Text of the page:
By Lauren Wise
By New Times
By Amanda Savage
By Jason P. Woodbury
By Troy Farah
By New Times
By Derek Askey
Course of Empire
Course of Empire's sophomore release arrives with all the subtlety of a runaway 18-wheeler. Driven by dual drummers Chad Lowell and Michael Jerome, COE's sound is a dense one. Like Skrew, another superior dual-percussive act, Dallas' COE uses this added dimension to thicken its hard-edged, alternative sound. Topping the tribal beats with noisy, frantic guitar spasms, Initiation showcases the band best on tracks like "White Vision Blowout" and "Hiss," while the rockabilly-style rhythm of "Infested" displays diversity and humor. And even though the studio version of COE can't quite capture the all-out, cathartic intensity of the band in a live setting (kettle drums are tossed into the audience to add a new dimension to its already-over-the-top percussive sound), Initiation provides a good introduction to a promising, adventurous band.--Joy Lambert
Ride the Wild TomTom
Why aren't the dB's famous? Was the band too clever for its era? Were the songs too intelligent, too perfectly crafted? Were the dB's just too damn good? The answer is yes. To everything. Songwriters Chris Stamey and Peter Holsapple created a wonderful chunk of pop music through the group's 1978 to 88 lifetime (though Stamey went solo in 82), enough so that the dB's will always have their own little niche in rock history.
In other words, the critics loved em more than the general public did.
Which brings us to this release, a 26-cut collection of home and field recordings that were mostly made before the group's Stands for deciBels debut in 1981. These are studio-quality demos that go from squeaky-clean, New Wave hypermelodies (Bad Reputation," "What's the Matter With Me?") to twisted hooks (Dynamite") to honestly wrenching ballads (Nothing Is Wrong"). Longtime fans will recognize a few numbers that surfaced on actual albums, but don't think the mystery titles are unfamiliar because they stink; there's nary a bum track here. TomTom contains the sound of a young band as hopeful and energetic as it was--at the time--unknown. If this were a perfect world, the dB's would still be riding high, and we'd all be whistling these songs.--Peter Gilstrap Various Artists
First and Last Forever: A Tribute to the Sisters of Mercy
Let it be known that Sisters of Mercy, the gloom-rock gothic band of the Eighties, has reached idol status. Like Kiss, Frank Sinatra, Neil Young, and the Monkees, the band has its very own tribute album. And who is paying? A m‚lange of unknown, Sisters-influenced bands from around the country, including Flesh of My Flesh from Scottsdale.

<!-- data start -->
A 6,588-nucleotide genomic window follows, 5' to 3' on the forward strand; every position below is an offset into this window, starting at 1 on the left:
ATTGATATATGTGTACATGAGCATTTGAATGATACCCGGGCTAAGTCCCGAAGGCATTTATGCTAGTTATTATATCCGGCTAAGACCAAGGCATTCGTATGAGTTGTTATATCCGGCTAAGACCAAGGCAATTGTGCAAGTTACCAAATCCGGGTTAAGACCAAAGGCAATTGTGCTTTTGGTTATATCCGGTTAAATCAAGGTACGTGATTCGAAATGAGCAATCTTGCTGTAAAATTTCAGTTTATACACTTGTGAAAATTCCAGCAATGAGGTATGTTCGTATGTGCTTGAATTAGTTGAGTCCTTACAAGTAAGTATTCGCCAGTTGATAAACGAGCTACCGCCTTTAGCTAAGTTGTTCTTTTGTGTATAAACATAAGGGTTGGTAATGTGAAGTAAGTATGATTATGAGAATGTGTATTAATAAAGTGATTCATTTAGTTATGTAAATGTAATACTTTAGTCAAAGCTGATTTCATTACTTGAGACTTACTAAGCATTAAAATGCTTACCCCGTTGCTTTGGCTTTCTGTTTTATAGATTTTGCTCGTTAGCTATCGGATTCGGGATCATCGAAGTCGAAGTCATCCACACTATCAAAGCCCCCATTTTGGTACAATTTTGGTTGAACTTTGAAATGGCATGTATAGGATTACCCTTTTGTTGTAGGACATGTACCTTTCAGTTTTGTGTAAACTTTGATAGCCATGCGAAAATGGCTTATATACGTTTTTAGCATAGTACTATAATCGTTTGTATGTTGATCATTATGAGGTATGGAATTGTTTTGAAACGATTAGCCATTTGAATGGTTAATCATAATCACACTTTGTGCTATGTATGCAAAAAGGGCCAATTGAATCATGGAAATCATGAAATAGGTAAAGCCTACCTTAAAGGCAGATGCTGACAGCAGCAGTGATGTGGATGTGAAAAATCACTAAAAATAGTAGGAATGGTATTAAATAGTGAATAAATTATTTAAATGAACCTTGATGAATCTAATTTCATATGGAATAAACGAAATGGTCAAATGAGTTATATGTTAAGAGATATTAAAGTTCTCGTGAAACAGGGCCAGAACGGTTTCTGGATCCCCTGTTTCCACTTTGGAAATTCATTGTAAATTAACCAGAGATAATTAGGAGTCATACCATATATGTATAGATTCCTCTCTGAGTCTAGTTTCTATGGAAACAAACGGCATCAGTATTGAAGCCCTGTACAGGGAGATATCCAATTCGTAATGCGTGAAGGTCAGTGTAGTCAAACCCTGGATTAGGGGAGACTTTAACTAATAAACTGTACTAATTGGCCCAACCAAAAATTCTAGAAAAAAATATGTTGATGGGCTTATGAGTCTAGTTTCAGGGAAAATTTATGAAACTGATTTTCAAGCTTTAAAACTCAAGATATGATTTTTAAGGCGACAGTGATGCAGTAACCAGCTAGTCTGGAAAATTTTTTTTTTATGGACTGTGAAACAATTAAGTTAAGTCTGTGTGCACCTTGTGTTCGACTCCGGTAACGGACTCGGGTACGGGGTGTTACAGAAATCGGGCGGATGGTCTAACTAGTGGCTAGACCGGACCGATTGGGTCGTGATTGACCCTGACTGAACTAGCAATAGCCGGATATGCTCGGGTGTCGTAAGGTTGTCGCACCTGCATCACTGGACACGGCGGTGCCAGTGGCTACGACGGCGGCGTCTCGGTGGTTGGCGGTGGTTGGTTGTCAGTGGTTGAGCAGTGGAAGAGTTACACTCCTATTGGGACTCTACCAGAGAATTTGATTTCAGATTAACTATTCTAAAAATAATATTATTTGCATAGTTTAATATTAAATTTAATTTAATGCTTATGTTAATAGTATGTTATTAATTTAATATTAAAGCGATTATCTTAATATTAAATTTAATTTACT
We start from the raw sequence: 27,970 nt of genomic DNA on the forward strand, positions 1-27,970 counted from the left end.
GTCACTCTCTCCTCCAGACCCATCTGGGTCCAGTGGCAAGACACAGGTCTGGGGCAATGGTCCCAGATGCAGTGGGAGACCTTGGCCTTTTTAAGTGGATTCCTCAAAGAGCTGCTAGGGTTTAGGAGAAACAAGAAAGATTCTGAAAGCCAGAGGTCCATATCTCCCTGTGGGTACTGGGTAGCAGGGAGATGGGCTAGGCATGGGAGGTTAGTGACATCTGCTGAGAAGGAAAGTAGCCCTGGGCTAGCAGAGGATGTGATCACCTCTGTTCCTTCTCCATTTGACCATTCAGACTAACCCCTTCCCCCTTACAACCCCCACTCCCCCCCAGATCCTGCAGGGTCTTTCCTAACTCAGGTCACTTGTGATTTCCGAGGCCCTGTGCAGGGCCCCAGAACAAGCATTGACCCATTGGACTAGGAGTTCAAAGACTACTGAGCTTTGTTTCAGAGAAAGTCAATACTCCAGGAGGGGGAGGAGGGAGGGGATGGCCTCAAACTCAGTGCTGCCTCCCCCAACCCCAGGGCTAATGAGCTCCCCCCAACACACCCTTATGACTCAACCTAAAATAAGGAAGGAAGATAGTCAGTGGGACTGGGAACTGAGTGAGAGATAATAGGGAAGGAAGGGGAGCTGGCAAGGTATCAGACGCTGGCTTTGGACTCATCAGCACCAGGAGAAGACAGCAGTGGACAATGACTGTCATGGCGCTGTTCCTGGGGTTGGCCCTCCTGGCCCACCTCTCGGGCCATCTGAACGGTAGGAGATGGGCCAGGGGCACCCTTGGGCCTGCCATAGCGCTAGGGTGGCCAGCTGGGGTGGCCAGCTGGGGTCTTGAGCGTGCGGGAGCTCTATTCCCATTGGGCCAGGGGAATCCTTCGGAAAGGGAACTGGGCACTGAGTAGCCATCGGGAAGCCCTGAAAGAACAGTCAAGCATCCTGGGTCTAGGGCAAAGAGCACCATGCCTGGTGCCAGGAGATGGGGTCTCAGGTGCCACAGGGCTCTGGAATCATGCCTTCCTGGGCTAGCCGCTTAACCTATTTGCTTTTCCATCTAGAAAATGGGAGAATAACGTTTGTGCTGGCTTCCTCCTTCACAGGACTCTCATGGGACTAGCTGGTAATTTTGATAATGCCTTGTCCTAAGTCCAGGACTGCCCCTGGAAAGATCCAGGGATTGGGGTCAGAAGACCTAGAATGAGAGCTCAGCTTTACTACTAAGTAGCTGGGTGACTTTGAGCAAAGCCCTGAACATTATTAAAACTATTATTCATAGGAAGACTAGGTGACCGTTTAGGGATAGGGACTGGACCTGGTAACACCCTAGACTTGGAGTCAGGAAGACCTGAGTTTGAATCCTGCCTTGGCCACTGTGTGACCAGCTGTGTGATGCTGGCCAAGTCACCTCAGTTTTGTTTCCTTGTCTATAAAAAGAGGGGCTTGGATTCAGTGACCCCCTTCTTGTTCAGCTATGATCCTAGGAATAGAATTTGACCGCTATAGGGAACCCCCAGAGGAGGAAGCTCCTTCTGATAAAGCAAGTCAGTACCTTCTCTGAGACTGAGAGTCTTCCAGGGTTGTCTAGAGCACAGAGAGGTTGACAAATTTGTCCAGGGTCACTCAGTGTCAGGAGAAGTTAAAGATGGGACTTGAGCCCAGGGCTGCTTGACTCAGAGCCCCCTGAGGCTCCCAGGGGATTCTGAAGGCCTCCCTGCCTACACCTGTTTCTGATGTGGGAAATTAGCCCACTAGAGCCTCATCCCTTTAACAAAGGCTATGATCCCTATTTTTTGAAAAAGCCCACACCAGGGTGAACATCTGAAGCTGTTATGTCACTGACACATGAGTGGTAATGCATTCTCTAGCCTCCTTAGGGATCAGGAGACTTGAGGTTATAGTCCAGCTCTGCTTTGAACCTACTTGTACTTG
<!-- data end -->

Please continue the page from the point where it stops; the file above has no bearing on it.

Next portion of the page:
The covers are all taken from the album First and Last and Always--go figure--and a few early-Eighties singles that are being rereleased now. And at the risk of upsetting diehard fans, I dare say some versions are more interesting than the originals--the Sisters are shown no mercy. Highlights here are Automatic Head Detonator's industrial version of "Black Planet" and Eleven Shadows' vampirish take of "Afterhours." I'm also partial to the Shroud's cover of "Alice" and Flesh of My Flesh's "Marian." These artists have definitely paid their respects, and well.--Evelyn Sheinkopf
The One Thing
The one thing that'll stop nine million women from buying The One Thing is if the king of Adult Contemporary Pop were to empty a fully loaded Uzi into a cluster of small schoolchildren. That's about as likely to happen as nine million men buying this or any Bolton title. Yet a marketing strategy may already be under way to win over the men forced to live with Bolton fanatics. No, he doesn't get around to singing about power tools or hand-to-hand combat, but at least he desecrates only one soul classic this time, "Lean on Me."
Def Leppard producer Robert John "Mutt" Lange has been tapped to toughen up the proceedings and collaborate with Bolton in the songwriting department. A cursory glance at the lyrics of "Ain't Got Nothing If You Ain't Got Love," the lone rocker here, reveals Bolton trying to be one of the boys. If he were to insert a few "misters" here and there, the song could be mistaken for a Springsteen outtake from Human Touch. Also, the CD booklet is advertising Michael Bolton's Winning Softball, an instructional videotape giving irrefutable proof that he wants to impress someone else besides his dyed-in-the-wool female following.--Serene Dominic Artie Shaw
More Last Recordings
Though More Last Recordings may seem a bit of a non sequitur--kind of like being almost pregnant--what's actually on this CD makes perfect sense. What you will hear is Shaw's quintet (augmented on a few tracks by guitarists Tal Farlow and Joe Puma); the group had been playing at Embers, the hip Manhattan jazz club, for five weeks when these sessions took place in February and March of 1954. The players were accustomed to each other, and it shows. Shaw's playing is subtle and always inventive, whether the clarinetist is digging into his bag of hits (Stardust," "Begin the Beguine") or bop (How High the Moon") or easygoing tunes like "Don't Take Your Love From Me" and "I've Got a Crush on You." Shaw quit music and moved to Spain in 1955, because he was "getting bored," according to the liner notes. On More Last Recordings, you'd never know it.--Peter Gilstrap